Exchange Students Learn and Have Fun

Exchange Students Learn and Have Fun

Program continues with more French students visiting area.

Twenty-four high school students from France spent three weeks in the metropolitan area and rated their stay an 'A'.

The program is coordinated by the International Center for Language Studies, located in Washington, D.C. While the organization focuses mostly on adult education, they partner with Nacel, an organization in France to bring two groups of French high school students to the area each summer.

“We try to provide a mix of education and entertainment,” said Barbara Gurr, ICSL’s English-as-a-Second Language coordinator. “The students spend four hours each day in the classroom learning English. In the afternoon, we take them to museums and to other sights of interest throughout the area.”

This year, those sites included The Lyceum, the Torpedo Factory and Christ Church. “They also got to walk around Old Town,” Gurr said.

To practice their English, students went to Georgetown to ask young people about their views of the situation between the United States and France. "They were very surprised to learn that most of the young people they talked to didn’t really think there was a big problem,” Gurr said.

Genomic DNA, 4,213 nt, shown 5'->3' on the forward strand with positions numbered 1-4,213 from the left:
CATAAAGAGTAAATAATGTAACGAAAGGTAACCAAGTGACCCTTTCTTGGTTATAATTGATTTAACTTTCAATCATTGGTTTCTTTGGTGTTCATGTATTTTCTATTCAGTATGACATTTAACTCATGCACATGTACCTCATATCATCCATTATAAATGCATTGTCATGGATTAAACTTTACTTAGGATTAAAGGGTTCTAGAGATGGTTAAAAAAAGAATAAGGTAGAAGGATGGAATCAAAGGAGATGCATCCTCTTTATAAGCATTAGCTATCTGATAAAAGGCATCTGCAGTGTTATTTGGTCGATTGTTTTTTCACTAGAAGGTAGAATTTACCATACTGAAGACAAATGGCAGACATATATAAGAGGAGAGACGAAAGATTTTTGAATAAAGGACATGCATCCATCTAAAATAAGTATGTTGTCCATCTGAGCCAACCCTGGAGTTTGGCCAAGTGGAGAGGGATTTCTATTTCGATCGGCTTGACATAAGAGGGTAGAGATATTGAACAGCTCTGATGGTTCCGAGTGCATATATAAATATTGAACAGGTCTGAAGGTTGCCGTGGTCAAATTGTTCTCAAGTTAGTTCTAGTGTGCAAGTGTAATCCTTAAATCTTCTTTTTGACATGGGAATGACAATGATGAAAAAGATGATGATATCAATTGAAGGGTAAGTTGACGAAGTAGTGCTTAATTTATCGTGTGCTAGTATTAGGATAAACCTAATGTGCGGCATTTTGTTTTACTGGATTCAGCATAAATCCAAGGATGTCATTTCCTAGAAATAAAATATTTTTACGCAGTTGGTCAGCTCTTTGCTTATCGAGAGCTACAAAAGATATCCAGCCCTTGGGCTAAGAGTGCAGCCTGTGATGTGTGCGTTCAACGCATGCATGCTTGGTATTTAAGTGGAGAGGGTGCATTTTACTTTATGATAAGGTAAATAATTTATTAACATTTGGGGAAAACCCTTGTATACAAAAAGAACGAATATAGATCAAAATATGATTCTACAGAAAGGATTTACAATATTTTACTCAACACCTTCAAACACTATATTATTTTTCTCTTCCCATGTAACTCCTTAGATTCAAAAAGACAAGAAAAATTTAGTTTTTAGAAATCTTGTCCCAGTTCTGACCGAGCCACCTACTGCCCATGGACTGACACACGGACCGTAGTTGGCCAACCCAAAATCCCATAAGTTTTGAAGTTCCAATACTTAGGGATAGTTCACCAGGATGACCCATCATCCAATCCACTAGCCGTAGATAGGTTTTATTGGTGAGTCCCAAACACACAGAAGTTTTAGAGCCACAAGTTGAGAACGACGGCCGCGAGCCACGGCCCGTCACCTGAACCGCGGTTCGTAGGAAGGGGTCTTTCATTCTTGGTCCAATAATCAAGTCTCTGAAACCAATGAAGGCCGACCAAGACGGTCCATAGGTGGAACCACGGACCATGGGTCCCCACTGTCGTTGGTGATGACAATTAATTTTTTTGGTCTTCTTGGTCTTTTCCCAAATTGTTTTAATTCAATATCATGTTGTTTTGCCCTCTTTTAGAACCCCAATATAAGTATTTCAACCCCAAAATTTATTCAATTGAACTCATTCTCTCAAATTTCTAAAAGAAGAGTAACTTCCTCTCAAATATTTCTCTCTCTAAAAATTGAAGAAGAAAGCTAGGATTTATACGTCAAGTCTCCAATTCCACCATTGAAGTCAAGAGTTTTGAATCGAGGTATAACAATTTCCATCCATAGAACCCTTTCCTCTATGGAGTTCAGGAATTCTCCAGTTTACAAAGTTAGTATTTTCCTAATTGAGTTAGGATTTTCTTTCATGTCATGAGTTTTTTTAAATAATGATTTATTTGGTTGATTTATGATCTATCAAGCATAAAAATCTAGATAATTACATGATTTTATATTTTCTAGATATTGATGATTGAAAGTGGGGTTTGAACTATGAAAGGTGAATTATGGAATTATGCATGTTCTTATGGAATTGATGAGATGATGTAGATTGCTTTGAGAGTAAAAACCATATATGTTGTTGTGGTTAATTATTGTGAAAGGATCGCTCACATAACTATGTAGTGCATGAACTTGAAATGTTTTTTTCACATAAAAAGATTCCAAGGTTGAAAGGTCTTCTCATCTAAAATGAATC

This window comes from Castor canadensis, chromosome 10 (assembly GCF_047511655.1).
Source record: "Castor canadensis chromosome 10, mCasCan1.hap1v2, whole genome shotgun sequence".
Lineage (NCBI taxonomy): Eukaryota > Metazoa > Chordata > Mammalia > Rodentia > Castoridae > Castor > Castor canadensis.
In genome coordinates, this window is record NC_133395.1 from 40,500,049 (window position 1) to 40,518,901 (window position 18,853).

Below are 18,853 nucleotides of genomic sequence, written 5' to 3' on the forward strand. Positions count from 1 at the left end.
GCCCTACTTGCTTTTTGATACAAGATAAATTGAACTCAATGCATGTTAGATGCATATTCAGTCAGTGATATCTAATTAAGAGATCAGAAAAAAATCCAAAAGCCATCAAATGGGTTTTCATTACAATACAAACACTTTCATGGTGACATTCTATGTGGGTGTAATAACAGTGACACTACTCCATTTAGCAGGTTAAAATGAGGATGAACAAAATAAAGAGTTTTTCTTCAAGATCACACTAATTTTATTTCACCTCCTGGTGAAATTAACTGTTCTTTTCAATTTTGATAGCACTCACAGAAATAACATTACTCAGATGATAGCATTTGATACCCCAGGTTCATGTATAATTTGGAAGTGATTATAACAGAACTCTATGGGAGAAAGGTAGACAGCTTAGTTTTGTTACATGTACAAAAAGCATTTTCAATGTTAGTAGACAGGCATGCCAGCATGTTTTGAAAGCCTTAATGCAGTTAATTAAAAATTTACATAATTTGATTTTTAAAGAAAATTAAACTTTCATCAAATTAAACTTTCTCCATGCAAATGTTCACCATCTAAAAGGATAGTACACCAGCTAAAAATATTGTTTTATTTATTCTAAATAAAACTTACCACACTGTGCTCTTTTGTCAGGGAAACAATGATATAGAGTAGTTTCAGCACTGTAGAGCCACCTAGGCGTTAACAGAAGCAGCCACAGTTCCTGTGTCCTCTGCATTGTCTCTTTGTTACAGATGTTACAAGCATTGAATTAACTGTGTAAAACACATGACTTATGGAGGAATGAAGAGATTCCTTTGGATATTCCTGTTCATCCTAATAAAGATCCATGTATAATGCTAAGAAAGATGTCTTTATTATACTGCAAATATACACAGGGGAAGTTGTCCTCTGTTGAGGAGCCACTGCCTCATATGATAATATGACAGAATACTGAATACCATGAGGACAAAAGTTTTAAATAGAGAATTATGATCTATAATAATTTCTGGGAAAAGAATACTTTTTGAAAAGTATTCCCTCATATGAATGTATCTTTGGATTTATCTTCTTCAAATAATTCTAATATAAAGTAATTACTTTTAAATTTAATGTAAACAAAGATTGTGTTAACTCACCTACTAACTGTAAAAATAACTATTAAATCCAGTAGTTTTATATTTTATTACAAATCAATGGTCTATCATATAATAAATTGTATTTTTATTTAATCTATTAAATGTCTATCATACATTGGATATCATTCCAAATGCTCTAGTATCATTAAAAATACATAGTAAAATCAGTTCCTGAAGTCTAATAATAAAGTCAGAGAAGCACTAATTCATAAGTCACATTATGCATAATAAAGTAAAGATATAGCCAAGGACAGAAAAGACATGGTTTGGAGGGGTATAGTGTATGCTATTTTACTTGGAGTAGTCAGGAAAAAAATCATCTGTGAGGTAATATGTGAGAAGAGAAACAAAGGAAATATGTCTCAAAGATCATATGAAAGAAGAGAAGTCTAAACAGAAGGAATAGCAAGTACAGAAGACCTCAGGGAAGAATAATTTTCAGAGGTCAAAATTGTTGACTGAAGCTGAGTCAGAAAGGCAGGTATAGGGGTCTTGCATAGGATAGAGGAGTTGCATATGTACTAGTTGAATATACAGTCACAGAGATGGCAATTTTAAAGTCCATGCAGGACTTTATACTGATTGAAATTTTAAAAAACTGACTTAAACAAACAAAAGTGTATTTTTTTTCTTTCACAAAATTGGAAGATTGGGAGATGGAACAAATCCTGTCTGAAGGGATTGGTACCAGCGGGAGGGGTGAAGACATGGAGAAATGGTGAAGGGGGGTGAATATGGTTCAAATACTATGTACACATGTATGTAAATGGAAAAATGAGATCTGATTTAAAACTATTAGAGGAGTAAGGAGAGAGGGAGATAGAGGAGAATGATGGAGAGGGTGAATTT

AT NIGHT, the French students stayed with host families. Most are usually recruited from schools with French emersion programs. This year, things were particularly difficult. Many host families backed out of the program at the last minute, fearing to have the responsibility of someone’s child at a time when terror threats were increasing, especially when there seemed to be threats to the area’s Metro system.

“We basically recruited every friend and neighbor we could,” Gurr said.

But things worked out and the evaluations the children filled out indicated that all host families did an excellent job. Some families took their French guests to the beach while others took them to see things closer to home.

Half of the students came from the Leon region of France and were sponsored by the French healthcare corporation.

“In France, corporations with more than 49 employees must dedicate about two percent of their profits to the welfare and education of the families that work for them,” Gurr explained. “This year, that corporation was the healthcare system in France, so many of the students were children of doctors, nurses and psychologists. The other half of the group were from different schools throughout France.”

Most of the students spoke some English but only about five of them were fluent. Less than half of the group had ever been to America before.

“It really was a wonderful program and everyone had a great experience,” Gurr said.

Another group of French high school students will arrive on Aug. 1, for three weeks of study and fun in the area.